Florida Gov. Rick Scott paid a high-stakes visit to Washington D.C. on Wednesday, in hopes of persuading the Obama administration to continue a program that sends more than $1 billion in federal funds to Florida each year to help reimburse hospitals for the costs of caring for the state's poor. Uncertainty about the future of the program, slated to end June 30, has created a hole in the state budget and paralyzed Florida's legislature.
It was a plot to rival Foucault's Pendulum: Police in Los Angeles arrested three people in connection with operating a fictitious police department they said was 3,000 years old and had jurisdiction over 33 states and Mexico.
Jim Wright occupies a kind of shadow territory in Washington memory. He rose to be speaker of the House, arguably the second most powerful job in the country. For a season he challenged the authority of the president on foreign policy. A master of the internal politics and practices of the House, Wright once seemed likely to rule that world for as long as the Democrats held the majority — which he and they and most everyone else expected to last forever.
Recovering from pneumonia is an unusual experience in the 10-bed intensive care unit at the Carolinas HealthCare System hospital in rural Lincolnton, N.C.
The small hospital has its regular staff, but Richard Gilbert, one of the ICU patients, has an extra nurse who is 45 miles away. That nurse, Cassie Gregor, sits in front of six computer screens in an office building. She wears a headset and comes into Gilbert's room via a computer screen.
The 1950s was a hinge decade for noteworthy and nation-changing civil rights events across the United States, including Brown v. Board of Education in Kansas, the bus boycott in Alabama and the National Guard-protected integration of Central High School in Arkansas.
Meanwhile, there was also a revolution brewing in bookstores and public libraries.
By design or by happenstance, a handful of children's picture books were focal points of the American movement toward integration in the '50s.
The city of Chicago has become the first in the nation to create a reparations fund for victims of police torture, after the City Council unanimously approved the $5.5 million package.
Chicago Mayor Rahm Emanuel says the abuse and torture of scores of mostly black, male suspects in the 1970s, '80s and early '90s by former police Cmdr. Jon Burge and his detectives is a "stain that cannot be removed from our city's history."
NPR continues a series of conversations from The Race Card Project, in which thousands of people have submitted their thoughts on race and cultural identity in six words.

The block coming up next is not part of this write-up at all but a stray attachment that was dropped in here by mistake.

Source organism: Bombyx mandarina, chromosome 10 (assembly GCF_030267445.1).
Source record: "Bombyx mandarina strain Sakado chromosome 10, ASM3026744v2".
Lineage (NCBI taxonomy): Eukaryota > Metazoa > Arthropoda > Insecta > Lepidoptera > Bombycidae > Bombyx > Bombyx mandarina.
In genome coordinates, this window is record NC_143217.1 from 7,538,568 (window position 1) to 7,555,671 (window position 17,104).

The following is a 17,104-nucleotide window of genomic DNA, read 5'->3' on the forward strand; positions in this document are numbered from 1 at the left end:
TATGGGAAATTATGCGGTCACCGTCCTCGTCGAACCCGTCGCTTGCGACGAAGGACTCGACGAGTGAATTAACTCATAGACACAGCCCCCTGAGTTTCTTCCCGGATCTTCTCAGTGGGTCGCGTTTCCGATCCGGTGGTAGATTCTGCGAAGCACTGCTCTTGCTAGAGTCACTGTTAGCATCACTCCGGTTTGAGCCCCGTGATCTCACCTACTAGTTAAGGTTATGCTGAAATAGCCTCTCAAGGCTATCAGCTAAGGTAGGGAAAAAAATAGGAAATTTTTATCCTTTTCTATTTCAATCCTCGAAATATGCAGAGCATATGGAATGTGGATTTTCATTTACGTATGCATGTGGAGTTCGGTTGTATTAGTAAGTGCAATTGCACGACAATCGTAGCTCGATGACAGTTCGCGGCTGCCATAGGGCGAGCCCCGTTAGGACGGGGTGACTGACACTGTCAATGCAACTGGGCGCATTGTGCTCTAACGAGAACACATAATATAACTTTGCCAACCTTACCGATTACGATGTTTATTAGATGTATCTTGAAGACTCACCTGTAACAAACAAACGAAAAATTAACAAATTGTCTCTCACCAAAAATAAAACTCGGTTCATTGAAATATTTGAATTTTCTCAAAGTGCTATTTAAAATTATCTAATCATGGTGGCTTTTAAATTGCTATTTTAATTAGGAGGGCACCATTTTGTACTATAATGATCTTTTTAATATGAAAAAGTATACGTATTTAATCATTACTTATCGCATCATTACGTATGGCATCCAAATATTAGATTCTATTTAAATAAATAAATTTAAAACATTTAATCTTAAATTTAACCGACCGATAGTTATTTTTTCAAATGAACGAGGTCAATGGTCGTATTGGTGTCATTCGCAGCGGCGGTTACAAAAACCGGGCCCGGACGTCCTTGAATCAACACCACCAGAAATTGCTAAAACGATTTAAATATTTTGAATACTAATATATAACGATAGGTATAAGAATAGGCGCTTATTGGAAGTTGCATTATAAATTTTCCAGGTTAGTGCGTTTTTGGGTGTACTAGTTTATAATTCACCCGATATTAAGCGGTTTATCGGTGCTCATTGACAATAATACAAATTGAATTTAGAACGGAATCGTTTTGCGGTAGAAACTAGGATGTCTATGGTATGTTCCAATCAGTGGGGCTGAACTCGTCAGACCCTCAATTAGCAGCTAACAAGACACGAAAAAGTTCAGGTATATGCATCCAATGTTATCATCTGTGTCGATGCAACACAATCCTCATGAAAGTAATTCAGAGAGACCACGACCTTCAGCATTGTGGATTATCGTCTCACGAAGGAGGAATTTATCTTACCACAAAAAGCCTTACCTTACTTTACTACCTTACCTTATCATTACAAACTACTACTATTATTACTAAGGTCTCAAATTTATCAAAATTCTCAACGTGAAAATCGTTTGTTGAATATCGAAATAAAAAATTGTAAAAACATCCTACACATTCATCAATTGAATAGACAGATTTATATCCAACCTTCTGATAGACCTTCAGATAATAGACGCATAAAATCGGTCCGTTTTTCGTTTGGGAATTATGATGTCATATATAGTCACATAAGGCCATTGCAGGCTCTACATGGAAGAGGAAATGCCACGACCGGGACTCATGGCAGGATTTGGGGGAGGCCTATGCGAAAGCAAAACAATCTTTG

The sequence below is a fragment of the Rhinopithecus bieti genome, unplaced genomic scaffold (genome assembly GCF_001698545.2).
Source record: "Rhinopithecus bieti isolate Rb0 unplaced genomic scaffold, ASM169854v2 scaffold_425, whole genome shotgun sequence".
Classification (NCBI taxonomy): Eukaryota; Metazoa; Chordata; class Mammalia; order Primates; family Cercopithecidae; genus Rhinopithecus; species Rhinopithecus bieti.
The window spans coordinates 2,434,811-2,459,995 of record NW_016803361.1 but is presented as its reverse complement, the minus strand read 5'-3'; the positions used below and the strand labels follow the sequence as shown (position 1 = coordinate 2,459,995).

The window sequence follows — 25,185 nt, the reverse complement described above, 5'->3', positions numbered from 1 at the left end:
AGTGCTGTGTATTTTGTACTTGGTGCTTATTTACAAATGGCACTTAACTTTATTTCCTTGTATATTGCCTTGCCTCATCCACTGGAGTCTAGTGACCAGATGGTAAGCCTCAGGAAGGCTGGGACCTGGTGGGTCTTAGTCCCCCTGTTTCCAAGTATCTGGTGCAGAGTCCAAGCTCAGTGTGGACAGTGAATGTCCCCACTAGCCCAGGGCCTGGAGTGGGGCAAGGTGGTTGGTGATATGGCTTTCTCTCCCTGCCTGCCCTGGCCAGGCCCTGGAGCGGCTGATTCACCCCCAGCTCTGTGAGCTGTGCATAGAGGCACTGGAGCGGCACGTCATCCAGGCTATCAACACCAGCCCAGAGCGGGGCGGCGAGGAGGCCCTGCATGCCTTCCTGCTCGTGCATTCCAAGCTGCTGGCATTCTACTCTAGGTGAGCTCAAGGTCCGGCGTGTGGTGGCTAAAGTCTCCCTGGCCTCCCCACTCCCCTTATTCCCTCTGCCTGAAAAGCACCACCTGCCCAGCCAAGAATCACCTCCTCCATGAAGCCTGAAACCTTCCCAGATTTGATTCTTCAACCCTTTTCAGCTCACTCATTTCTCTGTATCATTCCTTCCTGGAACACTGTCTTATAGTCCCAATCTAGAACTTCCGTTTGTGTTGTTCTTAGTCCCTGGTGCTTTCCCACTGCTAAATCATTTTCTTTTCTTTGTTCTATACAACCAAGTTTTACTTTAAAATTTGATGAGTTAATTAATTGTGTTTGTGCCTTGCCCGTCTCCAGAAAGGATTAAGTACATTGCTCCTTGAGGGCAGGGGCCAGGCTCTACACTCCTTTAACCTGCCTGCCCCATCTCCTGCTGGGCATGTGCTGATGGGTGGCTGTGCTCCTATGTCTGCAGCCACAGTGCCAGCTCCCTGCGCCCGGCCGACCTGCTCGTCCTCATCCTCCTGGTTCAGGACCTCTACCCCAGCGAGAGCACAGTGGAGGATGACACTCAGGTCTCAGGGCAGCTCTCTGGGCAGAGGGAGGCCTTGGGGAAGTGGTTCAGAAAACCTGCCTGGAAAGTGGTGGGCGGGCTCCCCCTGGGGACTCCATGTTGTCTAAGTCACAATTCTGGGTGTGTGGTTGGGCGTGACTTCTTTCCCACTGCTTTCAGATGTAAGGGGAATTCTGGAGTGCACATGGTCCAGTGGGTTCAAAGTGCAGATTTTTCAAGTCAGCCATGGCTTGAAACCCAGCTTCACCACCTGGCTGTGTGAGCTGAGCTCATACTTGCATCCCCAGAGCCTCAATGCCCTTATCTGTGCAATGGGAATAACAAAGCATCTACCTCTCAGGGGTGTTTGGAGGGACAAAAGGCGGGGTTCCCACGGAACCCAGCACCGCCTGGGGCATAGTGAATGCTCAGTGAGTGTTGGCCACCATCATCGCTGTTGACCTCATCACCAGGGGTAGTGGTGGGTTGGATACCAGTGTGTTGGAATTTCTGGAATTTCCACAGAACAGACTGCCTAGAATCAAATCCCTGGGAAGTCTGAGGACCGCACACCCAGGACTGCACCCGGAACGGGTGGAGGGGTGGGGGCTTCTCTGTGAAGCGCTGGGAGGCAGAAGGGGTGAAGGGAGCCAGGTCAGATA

People make a lot of assumptions based on a name alone.
Jamaal Allan, a high school teacher in Des Moines, Iowa, should know. To the surprise of many who have only seen his name, Allan is white. And that's taken him on a lifelong odyssey of racial encounters.
It's interesting to note the major differences in the way the media deals with sports stars and entertainment celebrities in public.
When entertainment personalities are interviewed, they are dressed to the nines, and the interrogation consists mostly of compliments. Athletes, however, are interviewed all grubby and sweaty, and primarily, they are rudely asked to explain themselves. Why did you strike out? How could you have possibly dropped that pass?
Federal agents who forgot that a detained San Diego college student was in a jail cell and left him without food or water for more than four days were reprimanded and suspended for up to seven days, a punishment the Justice Department says is inadequate.
The case involves Daniel Chong's detention in 2012 by agents from the Drug Enforcement Administration.
The Hillary Clinton campaign went into overdrive Tuesday trying to minimize the damage from a new book that delves into Clinton foundation fundraising — and it's not using the typical channels to do so.
It was after the bars had closed and well into the pre-dawn hours of an August morning in 1966 when San Francisco cops were in Gene Compton's cafeteria again. They were arresting drag queens, trans women and gay hustlers who had been sitting for hours, eating and gossiping and coming down from their highs with the help of 60-cent cups of coffee.
The images from Baltimore of demonstrations, police in riot gear, looting and outbreaks of violence are familiar to some other cities after encounters with police ended in death for unarmed individuals — primarily black men.
Officials say what comes from those tragic encounters can be important lessons about policing and moving forward.